8. As with all relationships, remember to respect others' boundaries and communicate your needs. If you're romantically involved with an introvert, this can require negotiation so that both your needs are met. Remember, your need for social interaction is equally important to the introvert's need for solitude. Never allow anyone to dictate that you have to forego getting your own needs met because it's not convenient for them. An extrovert or ambivert dating an introvert may need to establish a way for the introvert to say "I don't feel like going, but you should go and have a good time," and *mean it*. Ambiverts and extroverts need to hear that as it is, and not interpret it as "I hate your friends and the things you enjoy are stupid." Introverts need to trust their more socially-focused partners, and not assume that wanting to go out when your significant other would rather stay in is anything other than "I need to be around people right now, and I know you don't want to go so I'm going alone and I'll give everyone your love, then come back and tell you all about it."
9. If you really need an introvert to be somewhere where there will be a lot of people, give plenty of warning. If you want your very introverted friend to be a groomsman at your wedding, tell him months in advance, let him know there will be a lot of people there, and DO NOT plan eleven thousand social gatherings the week of the wedding that you expect him to attend. If you're throwing a big birthday party for your best friend, let his very introverted wife know in enough time that she can scale back social activities around it and manage her own needs. Also, when planning large gatherings to which you've invited introverted friends, it's helpful to have a smaller, quiet area (a back patio, a library or study with just a few comfy chairs) where people can step away and get a little quiet time if they're feeling overwhelmed. Don't make a big deal out of it; people will find it if they need it.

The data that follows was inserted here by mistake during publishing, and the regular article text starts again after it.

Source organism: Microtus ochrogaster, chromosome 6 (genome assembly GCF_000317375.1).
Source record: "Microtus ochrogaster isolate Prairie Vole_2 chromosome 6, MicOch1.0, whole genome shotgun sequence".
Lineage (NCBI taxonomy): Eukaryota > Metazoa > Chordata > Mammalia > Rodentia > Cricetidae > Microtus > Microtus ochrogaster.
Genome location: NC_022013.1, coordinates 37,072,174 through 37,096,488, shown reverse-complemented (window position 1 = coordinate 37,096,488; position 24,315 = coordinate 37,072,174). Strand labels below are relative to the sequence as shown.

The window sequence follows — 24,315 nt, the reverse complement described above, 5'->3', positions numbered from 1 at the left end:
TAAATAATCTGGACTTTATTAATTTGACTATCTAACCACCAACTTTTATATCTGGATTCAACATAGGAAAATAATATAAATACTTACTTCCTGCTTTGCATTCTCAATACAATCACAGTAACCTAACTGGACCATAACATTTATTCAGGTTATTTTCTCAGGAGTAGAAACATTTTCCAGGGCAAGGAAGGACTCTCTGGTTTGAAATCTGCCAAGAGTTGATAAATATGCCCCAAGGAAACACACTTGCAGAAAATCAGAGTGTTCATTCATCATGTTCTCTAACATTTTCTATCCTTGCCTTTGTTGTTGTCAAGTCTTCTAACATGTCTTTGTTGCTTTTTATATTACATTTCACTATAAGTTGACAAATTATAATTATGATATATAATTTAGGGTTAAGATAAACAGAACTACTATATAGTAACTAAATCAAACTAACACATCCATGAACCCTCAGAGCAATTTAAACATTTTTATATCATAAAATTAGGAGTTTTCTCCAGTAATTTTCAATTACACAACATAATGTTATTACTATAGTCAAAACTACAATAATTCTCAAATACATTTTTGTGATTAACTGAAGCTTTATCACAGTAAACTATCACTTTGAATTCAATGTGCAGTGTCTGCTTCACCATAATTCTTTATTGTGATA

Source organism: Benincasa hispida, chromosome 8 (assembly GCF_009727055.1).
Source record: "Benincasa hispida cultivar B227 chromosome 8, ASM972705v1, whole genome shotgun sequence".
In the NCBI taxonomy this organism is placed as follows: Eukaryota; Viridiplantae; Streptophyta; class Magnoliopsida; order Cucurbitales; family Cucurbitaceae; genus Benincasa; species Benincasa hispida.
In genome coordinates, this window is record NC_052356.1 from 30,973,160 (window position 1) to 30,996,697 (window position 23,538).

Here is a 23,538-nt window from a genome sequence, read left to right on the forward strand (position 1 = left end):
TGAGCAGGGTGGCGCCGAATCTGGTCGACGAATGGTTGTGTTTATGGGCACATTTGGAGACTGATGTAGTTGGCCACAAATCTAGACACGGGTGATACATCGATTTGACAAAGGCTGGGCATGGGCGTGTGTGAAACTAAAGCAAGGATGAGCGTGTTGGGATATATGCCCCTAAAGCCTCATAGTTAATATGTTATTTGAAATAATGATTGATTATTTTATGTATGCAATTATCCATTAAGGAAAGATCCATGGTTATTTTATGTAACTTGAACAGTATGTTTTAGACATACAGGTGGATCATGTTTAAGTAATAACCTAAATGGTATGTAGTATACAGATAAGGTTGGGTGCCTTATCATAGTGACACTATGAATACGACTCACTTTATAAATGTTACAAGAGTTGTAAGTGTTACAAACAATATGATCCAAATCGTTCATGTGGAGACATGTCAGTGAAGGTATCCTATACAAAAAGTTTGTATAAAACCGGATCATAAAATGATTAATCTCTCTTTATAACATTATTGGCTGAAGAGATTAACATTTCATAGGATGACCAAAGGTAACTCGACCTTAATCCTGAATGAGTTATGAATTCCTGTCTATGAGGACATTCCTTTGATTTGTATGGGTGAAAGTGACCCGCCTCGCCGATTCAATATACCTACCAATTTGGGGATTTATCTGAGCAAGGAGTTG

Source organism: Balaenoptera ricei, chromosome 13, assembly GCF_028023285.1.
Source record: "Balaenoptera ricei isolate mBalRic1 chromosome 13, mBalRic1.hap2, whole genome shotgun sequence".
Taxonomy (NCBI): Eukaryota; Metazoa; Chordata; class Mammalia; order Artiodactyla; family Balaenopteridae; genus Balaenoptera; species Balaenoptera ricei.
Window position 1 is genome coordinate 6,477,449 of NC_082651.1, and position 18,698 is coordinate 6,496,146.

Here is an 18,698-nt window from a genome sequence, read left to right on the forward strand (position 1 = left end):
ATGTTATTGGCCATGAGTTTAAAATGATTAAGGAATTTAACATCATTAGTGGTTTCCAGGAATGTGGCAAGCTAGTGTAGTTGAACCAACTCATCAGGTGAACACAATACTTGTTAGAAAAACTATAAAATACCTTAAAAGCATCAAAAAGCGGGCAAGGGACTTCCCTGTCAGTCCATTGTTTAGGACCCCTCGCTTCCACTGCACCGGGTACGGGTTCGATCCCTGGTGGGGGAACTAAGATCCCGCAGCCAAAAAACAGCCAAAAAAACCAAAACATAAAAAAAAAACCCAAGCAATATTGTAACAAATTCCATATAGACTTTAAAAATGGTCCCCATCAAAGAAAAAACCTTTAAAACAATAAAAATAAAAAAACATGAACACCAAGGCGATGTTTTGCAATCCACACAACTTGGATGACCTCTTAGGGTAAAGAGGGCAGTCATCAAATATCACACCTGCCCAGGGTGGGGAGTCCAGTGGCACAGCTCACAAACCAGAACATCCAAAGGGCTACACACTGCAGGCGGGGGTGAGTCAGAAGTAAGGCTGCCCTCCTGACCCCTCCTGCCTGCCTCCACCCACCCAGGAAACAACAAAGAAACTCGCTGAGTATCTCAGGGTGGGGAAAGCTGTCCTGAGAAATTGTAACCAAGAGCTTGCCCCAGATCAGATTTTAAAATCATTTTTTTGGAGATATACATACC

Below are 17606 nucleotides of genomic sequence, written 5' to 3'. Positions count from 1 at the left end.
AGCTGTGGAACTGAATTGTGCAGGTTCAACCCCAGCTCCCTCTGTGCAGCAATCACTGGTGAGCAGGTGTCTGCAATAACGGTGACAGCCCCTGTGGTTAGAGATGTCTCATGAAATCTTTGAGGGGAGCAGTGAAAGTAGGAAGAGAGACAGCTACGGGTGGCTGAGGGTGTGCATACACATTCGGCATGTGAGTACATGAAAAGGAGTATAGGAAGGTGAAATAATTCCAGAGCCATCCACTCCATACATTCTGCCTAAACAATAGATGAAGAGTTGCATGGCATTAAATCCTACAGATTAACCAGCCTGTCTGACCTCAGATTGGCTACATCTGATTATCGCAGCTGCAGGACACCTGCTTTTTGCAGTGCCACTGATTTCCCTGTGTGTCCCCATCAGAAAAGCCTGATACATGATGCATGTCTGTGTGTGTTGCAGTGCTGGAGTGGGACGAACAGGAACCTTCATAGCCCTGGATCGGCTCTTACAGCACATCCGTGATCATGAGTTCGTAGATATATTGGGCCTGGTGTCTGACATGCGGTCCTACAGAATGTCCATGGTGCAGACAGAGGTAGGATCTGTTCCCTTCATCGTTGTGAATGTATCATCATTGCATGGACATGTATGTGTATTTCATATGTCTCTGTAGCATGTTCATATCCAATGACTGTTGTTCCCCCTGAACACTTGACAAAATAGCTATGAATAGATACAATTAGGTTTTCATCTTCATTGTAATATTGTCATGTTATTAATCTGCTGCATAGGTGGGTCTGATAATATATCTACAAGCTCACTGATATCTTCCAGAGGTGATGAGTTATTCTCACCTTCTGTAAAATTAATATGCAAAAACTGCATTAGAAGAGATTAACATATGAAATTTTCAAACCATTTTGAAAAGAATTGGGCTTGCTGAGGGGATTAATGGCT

10. Remember that you're not responsible for maintaining your friends' emotional health, just respecting it. Ultimately, it's up to people to manage their own needs and boundaries, and it's perfectly reasonable to expect your friends to communicate those needs and boundaries. You're only responsible for basic courtesy and empathy, not for anticipating the possible feelings of everyone you interact with, assessing the exact correct level of human interaction, and bending your own needs to fit around theirs.
A lot of these are just 'good tips for dealing with people', but they're especially helpful if you find that you work or play in a mostly-introverted community and you're 'the social one'. It's also important to remember that extrovert/introvert is not a be-all-end-all defining personality trait, so what works in relationship with one person may crash badly with another. Most of all, be aware and respectful of the differing social paradigms that we all find most healthy for us, and do what you can to make sure everyone around you feels most at ease and comfortable in your friendship.